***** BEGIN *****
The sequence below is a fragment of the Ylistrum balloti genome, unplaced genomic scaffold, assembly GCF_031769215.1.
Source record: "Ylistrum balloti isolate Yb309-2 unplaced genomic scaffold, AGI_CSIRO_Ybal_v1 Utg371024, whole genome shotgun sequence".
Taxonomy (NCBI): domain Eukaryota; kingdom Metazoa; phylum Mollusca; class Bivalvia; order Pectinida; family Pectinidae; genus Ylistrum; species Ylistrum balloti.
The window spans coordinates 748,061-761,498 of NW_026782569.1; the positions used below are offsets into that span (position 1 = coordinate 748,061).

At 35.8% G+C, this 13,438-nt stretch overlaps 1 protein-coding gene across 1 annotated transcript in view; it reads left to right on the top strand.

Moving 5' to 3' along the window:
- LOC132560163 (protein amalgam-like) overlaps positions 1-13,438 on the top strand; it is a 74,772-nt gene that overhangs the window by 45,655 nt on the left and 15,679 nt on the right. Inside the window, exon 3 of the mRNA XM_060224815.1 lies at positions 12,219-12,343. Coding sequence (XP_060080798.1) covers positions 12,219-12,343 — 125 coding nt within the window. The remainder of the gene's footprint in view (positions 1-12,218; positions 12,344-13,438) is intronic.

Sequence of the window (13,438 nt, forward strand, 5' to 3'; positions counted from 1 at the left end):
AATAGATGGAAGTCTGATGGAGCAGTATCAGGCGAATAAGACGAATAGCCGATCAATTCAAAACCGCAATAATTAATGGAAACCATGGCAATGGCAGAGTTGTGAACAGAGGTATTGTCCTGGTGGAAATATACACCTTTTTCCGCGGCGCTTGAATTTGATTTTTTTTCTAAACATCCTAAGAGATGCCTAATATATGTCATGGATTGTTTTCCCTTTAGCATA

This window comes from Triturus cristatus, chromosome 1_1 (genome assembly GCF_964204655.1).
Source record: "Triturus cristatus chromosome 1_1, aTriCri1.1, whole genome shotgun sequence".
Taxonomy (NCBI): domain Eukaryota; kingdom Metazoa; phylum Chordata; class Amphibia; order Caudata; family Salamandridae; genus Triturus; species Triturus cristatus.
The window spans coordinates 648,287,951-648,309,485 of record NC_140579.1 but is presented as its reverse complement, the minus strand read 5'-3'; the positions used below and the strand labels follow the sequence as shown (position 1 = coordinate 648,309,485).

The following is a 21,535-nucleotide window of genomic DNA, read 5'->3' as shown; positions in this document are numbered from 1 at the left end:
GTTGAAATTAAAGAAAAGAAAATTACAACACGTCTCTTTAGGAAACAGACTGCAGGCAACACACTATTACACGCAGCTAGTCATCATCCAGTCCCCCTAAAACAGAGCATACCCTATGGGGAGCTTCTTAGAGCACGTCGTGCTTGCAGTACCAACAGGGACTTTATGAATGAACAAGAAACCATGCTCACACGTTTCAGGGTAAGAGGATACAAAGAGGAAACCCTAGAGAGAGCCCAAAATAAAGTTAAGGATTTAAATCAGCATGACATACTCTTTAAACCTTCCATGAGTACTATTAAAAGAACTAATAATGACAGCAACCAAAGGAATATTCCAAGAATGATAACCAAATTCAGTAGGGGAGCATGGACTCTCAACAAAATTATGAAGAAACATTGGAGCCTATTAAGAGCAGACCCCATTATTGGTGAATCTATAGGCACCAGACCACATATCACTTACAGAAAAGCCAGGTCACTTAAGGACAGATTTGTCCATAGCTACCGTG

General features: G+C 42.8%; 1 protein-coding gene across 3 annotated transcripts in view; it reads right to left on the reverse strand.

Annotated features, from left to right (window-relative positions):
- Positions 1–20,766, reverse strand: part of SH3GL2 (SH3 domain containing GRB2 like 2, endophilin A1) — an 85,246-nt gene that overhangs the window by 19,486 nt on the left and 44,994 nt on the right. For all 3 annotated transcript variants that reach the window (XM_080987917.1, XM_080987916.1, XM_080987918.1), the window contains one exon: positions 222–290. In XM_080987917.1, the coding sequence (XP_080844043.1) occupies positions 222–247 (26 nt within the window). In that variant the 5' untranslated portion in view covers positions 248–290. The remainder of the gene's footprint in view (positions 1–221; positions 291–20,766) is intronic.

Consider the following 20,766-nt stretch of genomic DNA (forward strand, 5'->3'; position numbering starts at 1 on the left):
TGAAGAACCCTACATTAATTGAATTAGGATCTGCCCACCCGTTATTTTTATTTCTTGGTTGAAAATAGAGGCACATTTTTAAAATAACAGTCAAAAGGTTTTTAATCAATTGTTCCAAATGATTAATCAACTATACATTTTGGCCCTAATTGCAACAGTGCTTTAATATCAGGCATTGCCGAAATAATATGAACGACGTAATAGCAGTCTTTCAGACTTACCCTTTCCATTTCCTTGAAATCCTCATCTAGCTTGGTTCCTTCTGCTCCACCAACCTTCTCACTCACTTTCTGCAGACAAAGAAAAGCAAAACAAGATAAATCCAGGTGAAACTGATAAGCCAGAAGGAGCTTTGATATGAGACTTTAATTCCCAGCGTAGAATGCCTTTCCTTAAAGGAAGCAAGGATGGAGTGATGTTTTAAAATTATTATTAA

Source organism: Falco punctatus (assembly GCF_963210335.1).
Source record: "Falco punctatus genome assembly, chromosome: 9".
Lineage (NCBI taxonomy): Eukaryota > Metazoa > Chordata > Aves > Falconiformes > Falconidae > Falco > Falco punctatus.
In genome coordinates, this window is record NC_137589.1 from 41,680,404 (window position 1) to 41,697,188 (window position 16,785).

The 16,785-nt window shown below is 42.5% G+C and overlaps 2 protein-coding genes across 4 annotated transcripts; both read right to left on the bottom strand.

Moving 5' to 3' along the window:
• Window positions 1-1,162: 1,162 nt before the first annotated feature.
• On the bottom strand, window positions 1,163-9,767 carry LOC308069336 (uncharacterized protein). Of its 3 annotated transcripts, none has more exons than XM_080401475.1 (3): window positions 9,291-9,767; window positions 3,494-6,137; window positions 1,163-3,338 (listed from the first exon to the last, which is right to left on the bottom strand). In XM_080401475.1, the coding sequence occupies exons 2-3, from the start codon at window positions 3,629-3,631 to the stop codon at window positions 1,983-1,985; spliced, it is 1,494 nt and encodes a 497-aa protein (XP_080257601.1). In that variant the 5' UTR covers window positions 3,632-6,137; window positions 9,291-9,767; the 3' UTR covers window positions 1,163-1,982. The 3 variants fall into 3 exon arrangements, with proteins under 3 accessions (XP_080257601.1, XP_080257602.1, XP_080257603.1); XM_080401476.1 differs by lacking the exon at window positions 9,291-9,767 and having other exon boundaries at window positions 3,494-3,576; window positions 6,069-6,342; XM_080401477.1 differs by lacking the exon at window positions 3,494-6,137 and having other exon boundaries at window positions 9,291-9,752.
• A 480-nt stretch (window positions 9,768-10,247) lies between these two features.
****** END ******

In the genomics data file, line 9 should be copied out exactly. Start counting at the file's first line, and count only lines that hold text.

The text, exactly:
AATAGATGGAAGTCTGATGGAGCAGTATCAGGCGAATAAGACGAATAGCCGATCAATTCAAAACCGCAATAATTAATGGAAACCATGGCAATGGCAGAGTTGTGAACAGAGGTATTGTCCTGGTGGAAATATACACCTTTTTCCGCGGCGCTTGAATTTGATTTTTTTTCTAAACATCCTAAGAGATGCCTAATATATGTCATGGATTGTTTTCCCTTTAGCATA